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In my 4e campaign the group (4 players) often ran into trouble in combat if they didn't have one person was in each role of Striker, Defender, Controller & Leader (especially for published adventures). I don't see those roles anywhere mentioned in the new 5e PHB. How important is group diversity in D&D 5e?

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Answers should not be pure opinion - this is one of those that answering without real play experience makes for a diversity of unfounded opinions. Please answer with Good Subjective, Bad Subjective in mind. –  mxyzplk Aug 20 '14 at 17:07
I didn't mention that I'm a DM in this question because I didn't think it was relevant. Would the question be better if I pointed that out? –  Fridaypants Aug 25 '14 at 0:00

5 Answers 5

up vote 12 down vote accepted

The answer to this is going to greatly depend on your playstyle. I'm currently playing in a few groups. One of them has no cleric (but has a paladin) the other has no cleric or paladin. Another group has no arcane spell casters of any kind. And another has a cleric, a wizard, a fighter and a rogue.

The group with the cleric, wizard, fighter and rogue is certainly having a much easier time than the other groups. However, the other groups are not doing badly. The group with no cleric or paladin is certainly spending more time with medical kits, and making sure there is always an escape route.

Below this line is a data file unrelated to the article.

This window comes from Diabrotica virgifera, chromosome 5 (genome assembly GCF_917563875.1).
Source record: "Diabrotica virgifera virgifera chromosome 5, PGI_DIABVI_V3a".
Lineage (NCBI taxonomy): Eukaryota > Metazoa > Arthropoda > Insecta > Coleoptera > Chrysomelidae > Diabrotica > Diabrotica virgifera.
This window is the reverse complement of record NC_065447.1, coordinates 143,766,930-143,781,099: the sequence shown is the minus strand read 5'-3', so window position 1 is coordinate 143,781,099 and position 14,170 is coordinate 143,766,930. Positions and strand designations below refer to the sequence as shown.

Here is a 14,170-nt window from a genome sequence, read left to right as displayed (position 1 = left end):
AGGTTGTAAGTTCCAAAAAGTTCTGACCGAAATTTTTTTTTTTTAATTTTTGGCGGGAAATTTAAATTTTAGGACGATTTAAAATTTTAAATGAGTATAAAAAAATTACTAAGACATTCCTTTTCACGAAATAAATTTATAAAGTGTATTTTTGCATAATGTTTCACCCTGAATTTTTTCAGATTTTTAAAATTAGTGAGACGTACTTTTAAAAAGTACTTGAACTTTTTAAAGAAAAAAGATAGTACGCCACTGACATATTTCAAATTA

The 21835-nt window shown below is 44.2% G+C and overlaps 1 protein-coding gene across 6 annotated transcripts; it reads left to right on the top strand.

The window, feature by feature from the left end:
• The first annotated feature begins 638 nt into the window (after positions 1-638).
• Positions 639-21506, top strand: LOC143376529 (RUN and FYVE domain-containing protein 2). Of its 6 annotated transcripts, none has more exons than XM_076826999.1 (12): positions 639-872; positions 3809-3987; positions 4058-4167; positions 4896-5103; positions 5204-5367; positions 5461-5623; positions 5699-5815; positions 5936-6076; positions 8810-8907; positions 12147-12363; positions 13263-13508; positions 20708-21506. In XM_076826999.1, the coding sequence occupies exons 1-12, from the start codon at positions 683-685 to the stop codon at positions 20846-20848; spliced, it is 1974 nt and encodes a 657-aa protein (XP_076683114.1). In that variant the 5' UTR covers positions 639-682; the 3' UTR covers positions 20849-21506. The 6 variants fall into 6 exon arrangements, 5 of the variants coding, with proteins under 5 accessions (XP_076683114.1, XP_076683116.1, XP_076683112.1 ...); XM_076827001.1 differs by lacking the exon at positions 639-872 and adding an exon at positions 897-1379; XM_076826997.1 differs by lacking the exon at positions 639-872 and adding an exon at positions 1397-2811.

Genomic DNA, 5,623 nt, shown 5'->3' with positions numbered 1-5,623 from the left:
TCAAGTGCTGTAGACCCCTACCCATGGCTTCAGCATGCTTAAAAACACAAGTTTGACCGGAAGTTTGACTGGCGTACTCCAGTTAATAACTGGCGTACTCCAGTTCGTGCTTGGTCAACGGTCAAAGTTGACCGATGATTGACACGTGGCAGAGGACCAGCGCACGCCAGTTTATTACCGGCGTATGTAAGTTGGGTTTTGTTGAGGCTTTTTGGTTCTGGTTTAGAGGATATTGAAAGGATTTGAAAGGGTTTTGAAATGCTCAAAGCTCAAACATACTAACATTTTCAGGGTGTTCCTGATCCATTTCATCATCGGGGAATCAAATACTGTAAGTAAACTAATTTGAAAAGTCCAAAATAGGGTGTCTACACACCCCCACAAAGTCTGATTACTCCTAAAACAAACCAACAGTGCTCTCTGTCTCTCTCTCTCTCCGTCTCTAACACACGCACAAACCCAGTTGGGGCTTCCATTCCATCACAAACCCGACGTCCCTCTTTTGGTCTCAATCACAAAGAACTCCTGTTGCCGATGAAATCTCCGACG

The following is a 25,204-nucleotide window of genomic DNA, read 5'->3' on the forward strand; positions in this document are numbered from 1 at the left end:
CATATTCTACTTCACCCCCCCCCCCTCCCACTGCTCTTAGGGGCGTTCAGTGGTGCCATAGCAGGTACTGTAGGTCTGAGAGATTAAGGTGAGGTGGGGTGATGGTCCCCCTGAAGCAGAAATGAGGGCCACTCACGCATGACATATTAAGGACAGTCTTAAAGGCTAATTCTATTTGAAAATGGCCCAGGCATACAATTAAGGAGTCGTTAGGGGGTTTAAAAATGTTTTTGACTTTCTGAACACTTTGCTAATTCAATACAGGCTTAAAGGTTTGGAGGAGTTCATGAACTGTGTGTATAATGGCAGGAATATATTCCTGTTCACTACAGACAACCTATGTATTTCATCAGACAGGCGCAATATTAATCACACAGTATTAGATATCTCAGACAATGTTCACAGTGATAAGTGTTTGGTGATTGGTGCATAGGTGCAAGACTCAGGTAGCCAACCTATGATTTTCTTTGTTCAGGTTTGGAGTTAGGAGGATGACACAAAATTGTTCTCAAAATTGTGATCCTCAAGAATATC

Nothing in the rules per se list what sort of roles a party needs, but for the easiest time, there should probably be:

  • a person who can heal
  • a person who can do area of effect damage
  • a person who can tank up damage well
  • a person who can deal lots of damage
  • a person who can bypass obstacles easily.

That does not mean that you need a 5 person party, as often the person who can do lots of damage can also do one of those other roles, but from my experience those "roles" will make you prepared for almost any adventure.

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The answer depends greatly on your DM. You can be effective with any group and setup, provided you actually focus on the group's strengths and avoid it's weaknesses. This means you need a DM that allows those opportunities.

Published adventures are railroading. They have a very narrow focus and can only accomplish so much without knowing what the party will look like. So by the book you will always have problems without a very balanced party. But as soon as you have a good GM that takes the published adventure as a set of guidelines for his or her own adventure with more options and more freedom, you will be fine.

This goes for pretty much any game and any system I played in the last 25 years.

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The answer is: It deppends on the game you are playing and how you handle the challenges.